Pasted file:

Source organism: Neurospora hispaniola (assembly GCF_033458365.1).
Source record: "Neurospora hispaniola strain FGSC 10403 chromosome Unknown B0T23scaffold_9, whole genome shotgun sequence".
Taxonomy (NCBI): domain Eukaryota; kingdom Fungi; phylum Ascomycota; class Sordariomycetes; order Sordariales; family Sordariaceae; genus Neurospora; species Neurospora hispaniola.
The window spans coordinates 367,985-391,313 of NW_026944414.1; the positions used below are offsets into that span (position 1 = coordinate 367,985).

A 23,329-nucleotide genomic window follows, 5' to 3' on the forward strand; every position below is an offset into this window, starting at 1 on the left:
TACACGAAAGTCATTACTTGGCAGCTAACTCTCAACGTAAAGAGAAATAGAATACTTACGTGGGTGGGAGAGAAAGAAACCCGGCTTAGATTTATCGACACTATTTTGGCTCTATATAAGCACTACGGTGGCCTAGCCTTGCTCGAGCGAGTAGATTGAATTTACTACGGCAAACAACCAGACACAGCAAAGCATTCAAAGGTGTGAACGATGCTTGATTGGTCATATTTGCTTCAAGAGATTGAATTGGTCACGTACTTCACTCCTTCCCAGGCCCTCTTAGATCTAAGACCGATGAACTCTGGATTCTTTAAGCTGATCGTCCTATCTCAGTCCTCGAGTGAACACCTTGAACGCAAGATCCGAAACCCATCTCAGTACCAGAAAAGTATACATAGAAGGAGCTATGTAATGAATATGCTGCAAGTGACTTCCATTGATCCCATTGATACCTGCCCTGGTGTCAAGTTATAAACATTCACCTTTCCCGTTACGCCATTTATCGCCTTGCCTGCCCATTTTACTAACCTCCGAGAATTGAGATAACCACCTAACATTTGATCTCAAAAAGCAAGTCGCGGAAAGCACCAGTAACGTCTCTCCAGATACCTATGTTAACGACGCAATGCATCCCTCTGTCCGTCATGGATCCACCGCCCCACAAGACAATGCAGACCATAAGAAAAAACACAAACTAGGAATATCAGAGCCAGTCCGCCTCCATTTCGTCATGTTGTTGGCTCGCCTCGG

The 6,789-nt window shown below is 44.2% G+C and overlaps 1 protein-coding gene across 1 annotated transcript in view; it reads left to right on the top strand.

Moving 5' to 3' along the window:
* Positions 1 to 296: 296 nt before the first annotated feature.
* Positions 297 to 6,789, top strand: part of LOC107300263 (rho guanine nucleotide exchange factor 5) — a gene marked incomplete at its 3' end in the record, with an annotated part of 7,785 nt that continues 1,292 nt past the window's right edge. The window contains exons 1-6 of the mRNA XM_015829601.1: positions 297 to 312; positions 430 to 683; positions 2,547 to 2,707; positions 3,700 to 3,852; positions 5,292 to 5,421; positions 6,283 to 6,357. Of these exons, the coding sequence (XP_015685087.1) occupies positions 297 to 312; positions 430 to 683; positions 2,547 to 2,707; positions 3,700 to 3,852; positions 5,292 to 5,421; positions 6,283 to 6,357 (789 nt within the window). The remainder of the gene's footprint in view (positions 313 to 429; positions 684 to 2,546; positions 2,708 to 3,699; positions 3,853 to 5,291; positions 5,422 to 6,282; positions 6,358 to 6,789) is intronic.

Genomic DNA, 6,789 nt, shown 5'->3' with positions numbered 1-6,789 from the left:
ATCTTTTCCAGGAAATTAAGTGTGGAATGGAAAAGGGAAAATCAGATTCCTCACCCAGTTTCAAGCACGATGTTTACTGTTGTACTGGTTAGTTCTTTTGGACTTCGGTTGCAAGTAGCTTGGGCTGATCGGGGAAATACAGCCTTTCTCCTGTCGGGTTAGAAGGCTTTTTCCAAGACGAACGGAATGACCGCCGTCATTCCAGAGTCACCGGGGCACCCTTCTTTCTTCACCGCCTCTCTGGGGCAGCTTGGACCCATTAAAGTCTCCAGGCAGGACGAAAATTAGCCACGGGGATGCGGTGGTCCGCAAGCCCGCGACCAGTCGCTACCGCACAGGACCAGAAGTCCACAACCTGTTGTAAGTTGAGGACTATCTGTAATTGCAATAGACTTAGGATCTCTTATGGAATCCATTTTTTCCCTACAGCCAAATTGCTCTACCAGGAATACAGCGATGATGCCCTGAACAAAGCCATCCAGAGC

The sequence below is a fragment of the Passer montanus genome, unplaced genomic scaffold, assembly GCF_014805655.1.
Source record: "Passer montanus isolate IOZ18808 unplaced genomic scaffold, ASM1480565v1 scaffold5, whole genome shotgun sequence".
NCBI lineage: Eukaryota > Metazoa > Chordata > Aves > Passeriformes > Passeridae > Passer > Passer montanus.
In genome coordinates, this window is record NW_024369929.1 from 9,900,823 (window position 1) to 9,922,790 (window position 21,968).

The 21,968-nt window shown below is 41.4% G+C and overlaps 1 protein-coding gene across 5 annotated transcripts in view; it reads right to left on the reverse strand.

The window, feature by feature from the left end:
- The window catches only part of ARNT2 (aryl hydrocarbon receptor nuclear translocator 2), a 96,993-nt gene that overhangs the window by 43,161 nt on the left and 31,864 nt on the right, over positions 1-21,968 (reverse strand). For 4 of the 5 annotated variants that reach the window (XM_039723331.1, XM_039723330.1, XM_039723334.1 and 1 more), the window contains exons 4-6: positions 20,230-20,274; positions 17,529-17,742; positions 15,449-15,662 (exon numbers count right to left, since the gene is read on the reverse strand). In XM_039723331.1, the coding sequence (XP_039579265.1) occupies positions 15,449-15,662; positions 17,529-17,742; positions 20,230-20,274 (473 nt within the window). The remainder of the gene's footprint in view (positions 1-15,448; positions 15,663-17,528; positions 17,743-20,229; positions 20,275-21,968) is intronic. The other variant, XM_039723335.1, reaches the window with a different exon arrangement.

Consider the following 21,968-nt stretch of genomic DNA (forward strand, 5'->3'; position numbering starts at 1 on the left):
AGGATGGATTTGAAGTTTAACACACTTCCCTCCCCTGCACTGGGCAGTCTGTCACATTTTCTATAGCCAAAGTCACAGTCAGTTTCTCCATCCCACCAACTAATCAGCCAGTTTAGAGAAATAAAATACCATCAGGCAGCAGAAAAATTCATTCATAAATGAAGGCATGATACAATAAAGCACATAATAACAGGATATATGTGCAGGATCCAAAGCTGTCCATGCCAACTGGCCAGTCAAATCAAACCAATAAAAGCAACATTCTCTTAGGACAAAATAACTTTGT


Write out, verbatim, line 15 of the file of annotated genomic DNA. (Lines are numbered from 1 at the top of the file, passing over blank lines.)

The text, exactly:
NCBI lineage: Eukaryota > Metazoa > Chordata > Aves > Passeriformes > Passeridae > Passer > Passer montanus.